Thursday, May 21, 2009

Credit Suisse Joins Others in Call: China's Recovery Stalling

Reader Jason notified me of this story from Bloomberg.... I am posting it simply for entertainment purposes as it is completely legitimate that an economy based on exports, relying on multiple 1st world economies in historic recessions - has within months transformed itself to a consumer led economy via the power of following the Alan Greenspan/Ben Bernanke model of flooding the economy with currency & loans galore. Just repeat "decoupling" to yourself 3 times, tap your ruby slippers and repeat "there is no place like China, there is no place like China, there is no place like China". Ignore the fact decoupling was discredited a mere 12 months ago (we have short memories) and insist this time it's for real. Then take this red pill and forget you ever read this .....shall I call it .....heresy.
  • China’s economic recovery began to stall in the second half of April and is slowing further this month, raising concern that the rebound won’t be as “strong as many recently have hoped,Credit Suisse Group AG said.
  • Retail industries including electronics and department stores have weakened, adding to a slump in power consumption, Dong Tao, a Hong Kong-based economist said in a report.
  • The pace has slowed, even reversed in some sectors,” Tao said. “The trend has become more visible in May.”
Apparently not only Credit Suisse has this view
  • Credit Suisse, Switzerland’s biggest bank by market value, joins the World Bank and Oppenheimer & Co. this week in raising concern about the strength of the world’s third-biggest economy. The World Bank said today enthusiasm about a recovery may be “premature.” Katherine Lu, Oppenheimer’s China equities director, said the economy is “struggling” and may fall short of the government’s 8 percent growth forecast.
  • “Renewed concern about China’s growth momentum could trigger a market correction,” Credit Suisse said.
  • David Dollar, the World Bank’s country director for China, said today it was “hard to get too excited about the future” for the economy because private investment is lagging government spending. Private investment, the main driver of growth, was “way down” in the first quarter, Dollar said at a forum in Beijing, without citing a figure.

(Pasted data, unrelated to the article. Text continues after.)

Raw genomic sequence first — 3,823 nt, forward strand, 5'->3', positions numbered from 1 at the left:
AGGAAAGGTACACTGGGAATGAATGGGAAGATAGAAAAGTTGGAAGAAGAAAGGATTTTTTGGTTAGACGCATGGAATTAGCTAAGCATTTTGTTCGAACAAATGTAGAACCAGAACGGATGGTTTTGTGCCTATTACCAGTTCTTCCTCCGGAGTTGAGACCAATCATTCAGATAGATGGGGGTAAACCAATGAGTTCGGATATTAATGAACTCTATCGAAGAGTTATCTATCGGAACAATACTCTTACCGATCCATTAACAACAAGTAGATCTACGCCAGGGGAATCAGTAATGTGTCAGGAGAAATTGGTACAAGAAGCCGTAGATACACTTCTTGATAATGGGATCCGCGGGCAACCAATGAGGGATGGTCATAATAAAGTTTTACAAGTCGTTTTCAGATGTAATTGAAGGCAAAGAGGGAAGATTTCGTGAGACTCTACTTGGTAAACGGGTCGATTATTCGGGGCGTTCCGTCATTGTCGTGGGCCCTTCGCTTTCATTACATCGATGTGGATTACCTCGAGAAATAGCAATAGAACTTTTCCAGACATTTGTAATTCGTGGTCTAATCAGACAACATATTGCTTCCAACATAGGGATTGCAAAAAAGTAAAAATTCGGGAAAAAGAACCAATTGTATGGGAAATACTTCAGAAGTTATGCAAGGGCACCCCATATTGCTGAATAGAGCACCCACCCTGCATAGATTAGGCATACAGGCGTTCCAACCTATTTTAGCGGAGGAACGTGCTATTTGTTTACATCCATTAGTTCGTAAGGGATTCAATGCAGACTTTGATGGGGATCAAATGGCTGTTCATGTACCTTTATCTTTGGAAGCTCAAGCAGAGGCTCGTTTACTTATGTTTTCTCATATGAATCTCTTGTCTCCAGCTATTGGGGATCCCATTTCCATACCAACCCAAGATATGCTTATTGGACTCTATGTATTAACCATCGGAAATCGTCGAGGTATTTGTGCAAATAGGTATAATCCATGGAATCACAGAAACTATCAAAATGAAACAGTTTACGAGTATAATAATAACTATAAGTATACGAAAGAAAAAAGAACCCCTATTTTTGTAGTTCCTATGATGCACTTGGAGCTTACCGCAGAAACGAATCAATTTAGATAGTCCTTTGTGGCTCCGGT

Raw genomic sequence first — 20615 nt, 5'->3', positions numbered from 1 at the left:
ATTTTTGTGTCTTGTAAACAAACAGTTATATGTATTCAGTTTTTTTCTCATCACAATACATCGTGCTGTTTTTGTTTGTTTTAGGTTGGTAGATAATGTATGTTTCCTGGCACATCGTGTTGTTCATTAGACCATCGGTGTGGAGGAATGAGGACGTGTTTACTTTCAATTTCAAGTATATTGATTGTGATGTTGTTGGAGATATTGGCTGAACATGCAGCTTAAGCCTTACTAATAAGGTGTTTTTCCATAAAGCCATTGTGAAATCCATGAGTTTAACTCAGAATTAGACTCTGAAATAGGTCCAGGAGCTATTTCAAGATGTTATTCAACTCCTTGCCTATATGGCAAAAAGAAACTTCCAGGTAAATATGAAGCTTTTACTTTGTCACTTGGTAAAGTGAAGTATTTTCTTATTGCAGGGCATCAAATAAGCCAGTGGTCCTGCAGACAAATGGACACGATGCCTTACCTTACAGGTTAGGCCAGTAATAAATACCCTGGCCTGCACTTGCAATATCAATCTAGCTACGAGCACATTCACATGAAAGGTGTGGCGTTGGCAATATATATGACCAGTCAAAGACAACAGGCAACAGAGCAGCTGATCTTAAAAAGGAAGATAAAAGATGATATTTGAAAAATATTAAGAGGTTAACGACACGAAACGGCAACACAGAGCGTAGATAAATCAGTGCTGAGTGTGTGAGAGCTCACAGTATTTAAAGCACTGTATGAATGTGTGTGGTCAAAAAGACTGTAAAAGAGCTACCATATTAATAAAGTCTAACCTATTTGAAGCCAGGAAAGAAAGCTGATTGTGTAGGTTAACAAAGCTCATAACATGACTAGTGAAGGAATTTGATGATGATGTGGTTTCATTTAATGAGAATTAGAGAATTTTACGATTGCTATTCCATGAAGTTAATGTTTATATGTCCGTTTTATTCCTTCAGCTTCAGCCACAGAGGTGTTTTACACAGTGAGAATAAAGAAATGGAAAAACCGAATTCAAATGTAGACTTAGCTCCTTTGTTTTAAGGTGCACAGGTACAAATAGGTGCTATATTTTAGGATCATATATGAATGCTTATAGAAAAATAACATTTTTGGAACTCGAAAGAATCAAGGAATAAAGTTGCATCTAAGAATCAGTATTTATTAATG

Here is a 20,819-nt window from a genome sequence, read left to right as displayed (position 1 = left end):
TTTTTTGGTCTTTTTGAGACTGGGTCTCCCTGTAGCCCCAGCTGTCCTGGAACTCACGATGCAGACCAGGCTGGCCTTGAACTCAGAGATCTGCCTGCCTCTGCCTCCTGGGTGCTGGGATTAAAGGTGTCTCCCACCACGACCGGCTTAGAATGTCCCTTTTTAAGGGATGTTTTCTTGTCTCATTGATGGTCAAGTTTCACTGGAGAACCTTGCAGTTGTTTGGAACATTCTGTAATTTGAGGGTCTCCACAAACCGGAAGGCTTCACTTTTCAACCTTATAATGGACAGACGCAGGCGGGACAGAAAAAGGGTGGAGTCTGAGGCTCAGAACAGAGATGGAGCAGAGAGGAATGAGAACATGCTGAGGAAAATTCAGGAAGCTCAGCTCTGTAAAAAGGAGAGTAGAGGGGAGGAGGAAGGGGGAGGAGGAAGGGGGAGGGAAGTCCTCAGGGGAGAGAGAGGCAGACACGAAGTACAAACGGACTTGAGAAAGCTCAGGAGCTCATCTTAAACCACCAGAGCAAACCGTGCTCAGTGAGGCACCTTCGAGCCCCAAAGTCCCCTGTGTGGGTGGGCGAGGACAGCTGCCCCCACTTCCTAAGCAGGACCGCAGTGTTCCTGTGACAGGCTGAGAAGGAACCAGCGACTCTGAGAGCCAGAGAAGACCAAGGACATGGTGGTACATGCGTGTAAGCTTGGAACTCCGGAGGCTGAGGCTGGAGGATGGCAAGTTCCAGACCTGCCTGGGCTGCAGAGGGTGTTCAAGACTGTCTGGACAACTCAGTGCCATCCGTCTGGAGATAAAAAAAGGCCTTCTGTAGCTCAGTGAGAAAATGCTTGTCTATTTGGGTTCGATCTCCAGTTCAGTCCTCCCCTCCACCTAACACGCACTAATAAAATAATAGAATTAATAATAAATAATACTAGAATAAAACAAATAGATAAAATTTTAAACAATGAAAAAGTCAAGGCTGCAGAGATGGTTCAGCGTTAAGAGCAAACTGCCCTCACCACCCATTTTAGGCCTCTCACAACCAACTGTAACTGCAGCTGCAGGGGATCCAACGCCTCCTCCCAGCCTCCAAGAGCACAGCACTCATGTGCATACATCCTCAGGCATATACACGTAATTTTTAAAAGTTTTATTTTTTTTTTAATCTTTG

• China’s economy expanded 6.1 percent in the first quarter, the slowest pace in almost a decade. Overseas shipments declined 22.6 percent in April from a year earlier, the customs bureau said last week.
  • Manufacturing may falter in coming months after expanding in March and April, Tao said. The Purchasing Manager’s Index, or PMI, rose to 53.5 in April from 52.4 in March. A reading above 50 indicates an expansion. “The PMI runs a risk of slipping below 50 over the next few months,” Tao wrote.
Since almost every single green shoot in the world is dependent on the 3rd largest world economy carrying the 1st, 2nd, 4th, 5th, 6th, 7th (you get the point) on it's back through a $500 Billion economic stimulus let us not imagine the possibilities if at some point the steam runs out. Also, let us not think about how many bad loans are being made day by day as money is shot out in all directions via loans to "stimulate" growth in any fashion possible. Because if there is one thing we've learned, it's that easy money and credit granted to almost any comer is indeed a formula for prosperity.

Again, all things being equal China is in far better shape than us, and has reacted far better than we have in many ways. But they also started from a far better place. Over the coming years they will evolve from an export heavy economy to one driven by internal consumption in its growing middle class. But to expect cultural habits (high savings rates) and a complete transformation in an economy in a mere matter of months is the stuff of.... green shoots. This process will take many years.

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